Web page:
|Hunt, Earle - Ray|
Submitted to: Journal of Range Management
Publication Type: Peer reviewed journal
Publication Acceptance Date: 2/22/2006
Publication Date: 9/20/2006
Citation: Hunt, E.R., Parker-Williams, A.E. 2006. Detection of flowering leafy spurge with multispectral imagery. Journal of Range Management. 59:494-499. Interpretive Summary: Leafy spurge is a noxious invasive weed that infests large portions of Northern Great Plains. The conspicuous yellow-green flowers of leaf spurge are highly visible in June and July and large patches are visible in aerial photography. Hyperspectral remote sensing uses many, contiguous, narrow bands which can be used to determine a reflectance spectrum for a pixel; however, these data cover small areas, are difficult to process, and difficult to acquire. Previous work has shown that advanced algorithms developed for hyperspectral remote sensing detects small patches of flowering leafy spurge. Multispectral remote sensing uses a few, broad bands and the data are readily available from many sources. This study was undertaken to determine if the work with hyperspectral remote sensing can be applied to multispectral remote sensing. Whereas bands at green wavelengths are most sensitive to flowering leafy spurge, vegetation indices were only weakly correlated with the cover of leafy spurge. Thus, multispectral satellite sensors such as Landsat and SPOT can not be used to detect leafy spurge reliably. These results were predicted by a computer simulation model of canopy reflectance. Therefore, databases of leaf and flower spectral reflectances and transmittances under specific conditions can be used to predict which methods of remote sensing can be used to detect invasive weeds.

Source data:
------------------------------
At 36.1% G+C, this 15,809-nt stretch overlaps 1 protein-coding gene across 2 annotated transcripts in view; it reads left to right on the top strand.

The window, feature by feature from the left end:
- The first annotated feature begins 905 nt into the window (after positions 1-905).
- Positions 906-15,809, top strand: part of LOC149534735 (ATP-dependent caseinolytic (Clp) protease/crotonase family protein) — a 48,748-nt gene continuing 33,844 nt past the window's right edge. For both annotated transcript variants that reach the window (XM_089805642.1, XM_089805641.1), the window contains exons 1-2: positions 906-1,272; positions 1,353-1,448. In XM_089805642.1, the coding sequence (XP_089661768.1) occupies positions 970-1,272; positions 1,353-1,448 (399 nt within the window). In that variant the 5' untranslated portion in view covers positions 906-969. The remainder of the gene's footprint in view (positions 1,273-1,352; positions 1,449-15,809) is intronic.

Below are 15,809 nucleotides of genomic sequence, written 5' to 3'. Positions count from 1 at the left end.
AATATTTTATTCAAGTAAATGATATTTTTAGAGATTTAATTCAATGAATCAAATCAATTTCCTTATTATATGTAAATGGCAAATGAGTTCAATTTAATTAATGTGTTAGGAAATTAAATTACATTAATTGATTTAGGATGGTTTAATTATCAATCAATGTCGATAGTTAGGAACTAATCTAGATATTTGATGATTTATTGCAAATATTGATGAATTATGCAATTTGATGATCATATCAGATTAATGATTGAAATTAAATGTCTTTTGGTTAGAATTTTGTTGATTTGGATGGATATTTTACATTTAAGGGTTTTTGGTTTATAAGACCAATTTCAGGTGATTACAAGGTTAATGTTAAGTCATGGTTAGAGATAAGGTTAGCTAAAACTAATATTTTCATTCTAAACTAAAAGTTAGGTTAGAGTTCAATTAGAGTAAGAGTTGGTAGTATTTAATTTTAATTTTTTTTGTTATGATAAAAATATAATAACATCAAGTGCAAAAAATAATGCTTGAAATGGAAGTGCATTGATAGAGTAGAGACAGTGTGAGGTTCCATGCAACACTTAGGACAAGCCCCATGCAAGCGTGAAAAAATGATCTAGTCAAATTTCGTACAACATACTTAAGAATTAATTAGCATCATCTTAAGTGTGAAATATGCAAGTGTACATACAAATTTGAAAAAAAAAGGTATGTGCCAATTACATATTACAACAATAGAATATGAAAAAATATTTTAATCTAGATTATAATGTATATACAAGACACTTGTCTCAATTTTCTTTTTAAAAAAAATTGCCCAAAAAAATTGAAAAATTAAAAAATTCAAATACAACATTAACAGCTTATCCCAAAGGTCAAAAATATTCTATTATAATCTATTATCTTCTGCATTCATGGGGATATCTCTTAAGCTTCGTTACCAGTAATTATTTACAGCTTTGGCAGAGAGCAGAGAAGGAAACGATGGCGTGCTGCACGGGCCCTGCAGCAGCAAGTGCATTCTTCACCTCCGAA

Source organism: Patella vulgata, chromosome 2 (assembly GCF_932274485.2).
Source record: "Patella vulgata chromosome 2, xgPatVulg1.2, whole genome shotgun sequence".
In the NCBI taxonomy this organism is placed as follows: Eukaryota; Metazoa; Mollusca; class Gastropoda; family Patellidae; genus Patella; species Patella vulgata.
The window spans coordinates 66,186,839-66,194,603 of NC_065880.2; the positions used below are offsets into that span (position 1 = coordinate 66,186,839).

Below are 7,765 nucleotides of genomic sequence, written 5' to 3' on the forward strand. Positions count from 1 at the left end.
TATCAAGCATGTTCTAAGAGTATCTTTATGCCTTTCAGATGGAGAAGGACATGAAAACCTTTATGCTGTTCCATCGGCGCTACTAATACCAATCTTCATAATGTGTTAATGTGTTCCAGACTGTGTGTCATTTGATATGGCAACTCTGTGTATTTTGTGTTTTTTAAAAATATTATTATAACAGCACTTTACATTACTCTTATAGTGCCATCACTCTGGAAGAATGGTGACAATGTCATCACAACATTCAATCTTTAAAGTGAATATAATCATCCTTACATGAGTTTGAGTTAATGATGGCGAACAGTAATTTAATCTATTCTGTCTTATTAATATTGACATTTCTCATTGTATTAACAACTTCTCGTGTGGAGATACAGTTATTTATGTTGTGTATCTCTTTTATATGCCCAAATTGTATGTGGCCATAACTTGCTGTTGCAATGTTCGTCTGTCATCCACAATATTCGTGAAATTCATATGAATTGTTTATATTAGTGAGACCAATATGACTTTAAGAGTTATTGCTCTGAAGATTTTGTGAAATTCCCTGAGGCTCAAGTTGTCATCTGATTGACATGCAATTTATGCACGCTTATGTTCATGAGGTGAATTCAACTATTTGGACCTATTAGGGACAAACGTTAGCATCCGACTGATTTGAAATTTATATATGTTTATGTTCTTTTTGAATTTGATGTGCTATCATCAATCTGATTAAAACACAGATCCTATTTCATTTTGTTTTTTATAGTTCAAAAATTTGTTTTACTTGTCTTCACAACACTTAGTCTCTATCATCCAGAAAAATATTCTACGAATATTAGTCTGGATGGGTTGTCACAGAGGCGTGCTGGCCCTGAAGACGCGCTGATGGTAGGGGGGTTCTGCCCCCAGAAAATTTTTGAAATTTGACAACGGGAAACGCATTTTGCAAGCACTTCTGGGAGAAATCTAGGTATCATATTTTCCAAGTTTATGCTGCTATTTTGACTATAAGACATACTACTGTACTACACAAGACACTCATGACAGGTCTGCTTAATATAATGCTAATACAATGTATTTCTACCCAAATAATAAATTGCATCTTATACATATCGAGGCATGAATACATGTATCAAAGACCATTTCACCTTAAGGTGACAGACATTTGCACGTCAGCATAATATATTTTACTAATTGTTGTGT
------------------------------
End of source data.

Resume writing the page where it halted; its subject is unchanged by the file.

Technical Abstract: The distribution and abundance of leafy spurge (Euphorbia esula L.) can be determined with hyperspectral remote sensing, but the availability of hyperspectral sensors is limited. Hence, the Landsat 7 Enhanced Thematic Mapper Plus (ETM+) and System Pour d'Observation de la Terre (SPOT) 4 imagery were acquired to test the ability of these sensors to detect leafy spurge. The green:red band ratio was the vegetation index with the highest correlations to leafy spurge cover, but the correlations were weak and not useful for predictions. With Airborne Visible Infrared Imaging Spectrometer (AVIRIS) data, the green:red band ratio was also very weakly correlated to spurge cover, whereas fractional abundance of leafy spurge from the Mixed Tuned Matched Filtering algorithm was highly correlated with leafy spurge cover. Canopy reflectance modeling using the Scattering by Arbitrarily Inclined Leaves (SAIL) model suggests the poor correlations were caused by variations in leaf area index. It is important to develop spectral libraries in order to use canopy reflectance models effectively to reduce time and effort testing methods to remotely sense leafy spurge and other invasive weeds.